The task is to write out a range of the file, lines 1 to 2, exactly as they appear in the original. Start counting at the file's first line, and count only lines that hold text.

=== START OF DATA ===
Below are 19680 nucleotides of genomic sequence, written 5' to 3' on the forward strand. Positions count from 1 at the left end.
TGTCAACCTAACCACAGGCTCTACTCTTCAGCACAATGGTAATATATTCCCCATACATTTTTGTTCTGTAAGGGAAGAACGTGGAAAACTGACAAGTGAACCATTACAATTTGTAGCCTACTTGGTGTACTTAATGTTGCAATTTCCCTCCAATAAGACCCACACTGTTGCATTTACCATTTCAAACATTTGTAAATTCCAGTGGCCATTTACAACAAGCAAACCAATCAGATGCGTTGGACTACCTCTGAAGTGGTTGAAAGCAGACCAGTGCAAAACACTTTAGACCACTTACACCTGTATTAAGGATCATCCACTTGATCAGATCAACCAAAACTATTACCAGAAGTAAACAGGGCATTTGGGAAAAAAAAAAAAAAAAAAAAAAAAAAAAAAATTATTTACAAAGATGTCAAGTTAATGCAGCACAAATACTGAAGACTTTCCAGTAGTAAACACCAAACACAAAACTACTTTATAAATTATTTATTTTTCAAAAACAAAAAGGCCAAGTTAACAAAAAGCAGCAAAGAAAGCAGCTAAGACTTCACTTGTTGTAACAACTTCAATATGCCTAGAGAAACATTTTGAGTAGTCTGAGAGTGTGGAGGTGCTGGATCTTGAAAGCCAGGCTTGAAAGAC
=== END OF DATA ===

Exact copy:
Below are 19680 nucleotides of genomic sequence, written 5' to 3' on the forward strand. Positions count from 1 at the left end.
TGTCAACCTAACCACAGGCTCTACTCTTCAGCACAATGGTAATATATTCCCCATACATTTTTGTTCTGTAAGGGAAGAACGTGGAAAACTGACAAGTGAACCATTACAATTTGTAGCCTACTTGGTGTACTTAATGTTGCAATTTCCCTCCAATAAGACCCACACTGTTGCATTTACCATTTCAAACATTTGTAAATTCCAGTGGCCATTTACAACAAGCAAACCAATCAGATGCGTTGGACTACCTCTGAAGTGGTTGAAAGCAGACCAGTGCAAAACACTTTAGACCACTTACACCTGTATTAAGGATCATCCACTTGATCAGATCAACCAAAACTATTACCAGAAGTAAACAGGGCATTTGGGAAAAAAAAAAAAAAAAAAAAAAAAAAAAAAATTATTTACAAAGATGTCAAGTTAATGCAGCACAAATACTGAAGACTTTCCAGTAGTAAACACCAAACACAAAACTACTTTATAAATTATTTATTTTTCAAAAACAAAAAGGCCAAGTTAACAAAAAGCAGCAAAGAAAGCAGCTAAGACTTCACTTGTTGTAACAACTTCAATATGCCTAGAGAAACATTTTGAGTAGTCTGAGAGTGTGGAGGTGCTGGATCTTGAAAGCCAGGCTTGAAAGAC